HRB 75 - Final Rules Issued: Nondiscriminatory Wellness Programs and Small Business Health Options Program
Released June 3, 2013I Download as a PDF June 3, 2013 --
Incentives for Nondiscriminatory Wellness Programs in Group Health Plans
Wellness strategy has, and continues to be, a centerpiece of health plan design. The Affordable Care Act (ACA) expands, in some ways, the incentive that can be used to drive wellness. The ACA’s governing Agencies (HHS, DOL and IRS) issued final regulations governing wellness programs on June 3, 2013. These final regulations are quite similar to the proposed regulations issued in November, 2012 (see CBIZ Health Reform Bulletin, Proposed Regulations: Wellness Programs, Essential Health Benefits and Rating Restrictions, Guaranteed Issue and Renewal Rules, 11/28/12).
These final wellness rules are applicable to plan years beginning on or after January 1, 2014. The rules apply to both grandfathered and non-grandfathered group health plans, whether insured or self-funded.
In summary, a wellness program that is part of a health plan can be designed as a participation-only program, or as a contingent program:
A participation-only program is one based strictly on taking part in the program. Examples of such programs include:
- Cost or fees for a fitness center membership.
- A reward for participation in a diagnostic testing program, as long as the reward is not outcome-based.
- A program to encourage preventive care through waiver of deductible or co-pays such as prenatal care or well-baby visits. Note, however, non-grandfathered plans are required to provide certain preventive health services without the imposition of cost sharing.
- A program for reimbursement of a smoking cessation program, as long as it is not outcome-based.
- A reward for attending monthly no-cost health education seminars.
- A reward for completion of a health risk assessment (HRA) without further action (educational or otherwise) required by the employee regarding health issues identified as part of the HRA.
A participation-only program must be made available to all similarly situated individuals and the reward for participation is not limited in any way. Generally, there are very few restrictions on participation only programs.
A contingent program can take one of two forms: it can either be an activity-only program or an outcome-based program.
An activity-only program is one in which individuals are encouraged to participate in a specific activity that may preclude participation by certain individuals with health conditions such as severe asthma, pregnancy or recent surgery; in which case, a reasonable alternative would have to be made available, as more fully described below Examples of activity-only programs include a walking program, a diet program, or an exercise program.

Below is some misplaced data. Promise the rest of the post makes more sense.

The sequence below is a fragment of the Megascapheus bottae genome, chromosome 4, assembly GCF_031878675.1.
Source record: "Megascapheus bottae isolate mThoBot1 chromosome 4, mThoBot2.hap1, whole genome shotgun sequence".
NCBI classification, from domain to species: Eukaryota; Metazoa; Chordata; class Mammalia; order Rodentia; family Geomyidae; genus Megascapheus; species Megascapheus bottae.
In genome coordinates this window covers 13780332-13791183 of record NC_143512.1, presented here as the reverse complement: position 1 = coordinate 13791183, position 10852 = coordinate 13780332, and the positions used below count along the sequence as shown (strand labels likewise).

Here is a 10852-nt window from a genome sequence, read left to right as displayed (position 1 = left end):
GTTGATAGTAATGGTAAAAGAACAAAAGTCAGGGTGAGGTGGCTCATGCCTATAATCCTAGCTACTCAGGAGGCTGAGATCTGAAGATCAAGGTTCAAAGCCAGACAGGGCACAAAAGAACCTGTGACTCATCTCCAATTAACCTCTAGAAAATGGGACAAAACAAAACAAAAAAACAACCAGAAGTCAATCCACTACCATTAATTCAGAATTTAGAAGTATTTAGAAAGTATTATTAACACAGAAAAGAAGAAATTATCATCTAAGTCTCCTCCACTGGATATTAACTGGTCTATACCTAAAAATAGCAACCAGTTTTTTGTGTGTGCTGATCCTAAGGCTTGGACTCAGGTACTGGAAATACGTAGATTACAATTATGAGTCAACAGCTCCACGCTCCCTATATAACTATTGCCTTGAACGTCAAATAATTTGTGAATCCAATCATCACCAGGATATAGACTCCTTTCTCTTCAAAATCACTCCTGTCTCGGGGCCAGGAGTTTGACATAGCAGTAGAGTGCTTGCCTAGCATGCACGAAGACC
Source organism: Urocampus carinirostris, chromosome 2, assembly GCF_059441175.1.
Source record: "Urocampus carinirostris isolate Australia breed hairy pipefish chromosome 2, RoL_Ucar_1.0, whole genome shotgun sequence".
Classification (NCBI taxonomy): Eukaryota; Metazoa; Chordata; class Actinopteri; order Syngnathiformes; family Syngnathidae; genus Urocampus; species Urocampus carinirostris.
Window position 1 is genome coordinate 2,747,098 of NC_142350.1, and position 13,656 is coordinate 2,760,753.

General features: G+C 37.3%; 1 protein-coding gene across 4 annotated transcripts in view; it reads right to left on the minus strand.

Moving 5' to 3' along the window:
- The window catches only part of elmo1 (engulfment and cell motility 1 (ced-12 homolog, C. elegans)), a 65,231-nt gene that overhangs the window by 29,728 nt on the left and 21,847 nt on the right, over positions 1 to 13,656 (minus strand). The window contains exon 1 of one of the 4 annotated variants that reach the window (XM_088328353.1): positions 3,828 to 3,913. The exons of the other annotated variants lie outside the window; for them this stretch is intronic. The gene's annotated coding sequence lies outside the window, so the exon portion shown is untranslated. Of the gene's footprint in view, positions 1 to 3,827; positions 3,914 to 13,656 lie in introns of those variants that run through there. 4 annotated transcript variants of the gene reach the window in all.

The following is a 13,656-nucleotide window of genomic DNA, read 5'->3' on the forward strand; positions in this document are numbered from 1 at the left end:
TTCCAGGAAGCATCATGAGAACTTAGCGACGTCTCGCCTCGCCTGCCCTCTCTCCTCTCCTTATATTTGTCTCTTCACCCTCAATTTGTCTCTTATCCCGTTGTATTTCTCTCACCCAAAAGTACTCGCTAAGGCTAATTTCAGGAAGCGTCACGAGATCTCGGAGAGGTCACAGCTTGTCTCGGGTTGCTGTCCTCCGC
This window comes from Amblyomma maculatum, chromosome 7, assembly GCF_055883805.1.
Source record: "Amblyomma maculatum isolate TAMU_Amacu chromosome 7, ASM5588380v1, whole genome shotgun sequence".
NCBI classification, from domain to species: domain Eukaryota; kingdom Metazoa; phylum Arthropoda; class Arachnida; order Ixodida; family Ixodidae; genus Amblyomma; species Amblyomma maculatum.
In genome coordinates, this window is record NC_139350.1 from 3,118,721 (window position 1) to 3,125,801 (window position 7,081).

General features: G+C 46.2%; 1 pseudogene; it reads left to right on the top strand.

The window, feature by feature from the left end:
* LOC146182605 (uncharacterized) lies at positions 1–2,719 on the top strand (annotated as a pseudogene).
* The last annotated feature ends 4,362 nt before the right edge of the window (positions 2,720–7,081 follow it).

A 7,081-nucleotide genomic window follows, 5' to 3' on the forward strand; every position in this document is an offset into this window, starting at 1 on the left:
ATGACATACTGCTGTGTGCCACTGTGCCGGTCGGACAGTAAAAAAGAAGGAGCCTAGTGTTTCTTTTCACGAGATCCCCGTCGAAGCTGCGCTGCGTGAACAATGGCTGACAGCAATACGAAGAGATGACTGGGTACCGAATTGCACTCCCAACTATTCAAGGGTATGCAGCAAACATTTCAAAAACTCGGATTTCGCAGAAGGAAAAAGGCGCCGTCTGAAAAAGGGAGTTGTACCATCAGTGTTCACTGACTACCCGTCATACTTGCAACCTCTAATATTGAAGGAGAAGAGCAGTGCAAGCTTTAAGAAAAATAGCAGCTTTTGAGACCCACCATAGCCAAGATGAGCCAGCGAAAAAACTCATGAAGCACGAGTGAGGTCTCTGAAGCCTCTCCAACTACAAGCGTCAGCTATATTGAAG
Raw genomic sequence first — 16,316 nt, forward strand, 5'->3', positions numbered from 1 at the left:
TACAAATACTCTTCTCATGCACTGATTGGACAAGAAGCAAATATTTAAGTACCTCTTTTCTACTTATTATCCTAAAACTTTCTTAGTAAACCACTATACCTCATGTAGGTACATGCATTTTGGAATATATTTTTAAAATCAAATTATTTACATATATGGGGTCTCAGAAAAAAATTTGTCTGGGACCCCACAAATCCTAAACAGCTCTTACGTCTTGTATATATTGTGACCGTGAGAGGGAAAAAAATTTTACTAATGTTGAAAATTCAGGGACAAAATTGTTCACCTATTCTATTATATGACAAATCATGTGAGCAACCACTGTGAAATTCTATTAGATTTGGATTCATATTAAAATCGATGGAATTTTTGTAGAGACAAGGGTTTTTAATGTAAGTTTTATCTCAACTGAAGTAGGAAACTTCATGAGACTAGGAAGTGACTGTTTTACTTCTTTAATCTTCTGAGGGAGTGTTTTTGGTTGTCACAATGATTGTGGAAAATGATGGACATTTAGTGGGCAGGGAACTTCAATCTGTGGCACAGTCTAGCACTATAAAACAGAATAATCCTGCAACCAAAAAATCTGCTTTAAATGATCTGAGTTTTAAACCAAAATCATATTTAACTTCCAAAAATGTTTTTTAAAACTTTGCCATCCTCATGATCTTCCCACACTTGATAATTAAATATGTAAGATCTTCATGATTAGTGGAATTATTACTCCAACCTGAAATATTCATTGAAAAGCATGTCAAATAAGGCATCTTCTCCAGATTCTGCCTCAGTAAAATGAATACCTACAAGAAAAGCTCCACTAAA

An outcome-based wellness program requires achievement of an outcome based goal. Both types of contingent programs required compliance with five standards: they are:
- The reward, taken together with all rewards from other wellness programs, cannot exceed 30% of the cost of single coverage; or, if the wellness program is made available to the family, then the cost of the relevant coverage (for example, full family, or individual + one). If the program relates to tobacco free standards, the incentive can be as much as 50 percent.
- The program must be reasonably designed to promote health or prevent disease, and cannot be overly burdensome. The program cannot be designed in a way that would cause it to be suspect, or be a subterfuge to evade the purposes of the law.
- The program must give individuals the ability to qualify for the program, at least once annually.
- The program must be available to all individuals and offer reasonable alternative methods of compliance for those who cannot comply because of health reasons. The program may request proof of the inability to comply. Following are examples of reasonable alternative standards:
- Educational programs. If a program requires completion of an educational program, the plan must make the educational program available instead of requiring an individual to find such a program unassisted, and cannot require an individual to pay for the cost of the program.
- The time commitment must be reasonable. For example, requiring attendance nightly at a one-hour class would be unreasonable.
- Diet Programs. If the reasonable alternative standard is a diet program, plans are not required to pay for the cost of food but must pay any membership or participation fee.